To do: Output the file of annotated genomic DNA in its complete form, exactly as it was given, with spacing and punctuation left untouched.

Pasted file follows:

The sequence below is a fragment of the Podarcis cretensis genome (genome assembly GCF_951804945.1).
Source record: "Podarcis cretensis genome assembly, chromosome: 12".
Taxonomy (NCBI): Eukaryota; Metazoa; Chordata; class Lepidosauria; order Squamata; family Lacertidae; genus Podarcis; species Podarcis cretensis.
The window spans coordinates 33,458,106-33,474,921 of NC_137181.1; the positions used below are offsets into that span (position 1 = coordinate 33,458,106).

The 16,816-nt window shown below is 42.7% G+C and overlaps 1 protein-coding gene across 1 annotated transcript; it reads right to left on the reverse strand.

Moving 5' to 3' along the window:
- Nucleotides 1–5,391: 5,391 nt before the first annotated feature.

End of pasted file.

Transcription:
The sequence below is a fragment of the Podarcis cretensis genome (genome assembly GCF_951804945.1).
Source record: "Podarcis cretensis genome assembly, chromosome: 12".
Taxonomy (NCBI): Eukaryota; Metazoa; Chordata; class Lepidosauria; order Squamata; family Lacertidae; genus Podarcis; species Podarcis cretensis.
The window spans coordinates 33,458,106-33,474,921 of NC_137181.1; the positions used below are offsets into that span (position 1 = coordinate 33,458,106).

The 16,816-nt window shown below is 42.7% G+C and overlaps 1 protein-coding gene across 1 annotated transcript; it reads right to left on the reverse strand.

Moving 5' to 3' along the window:
- Nucleotides 1–5,391: 5,391 nt before the first annotated feature.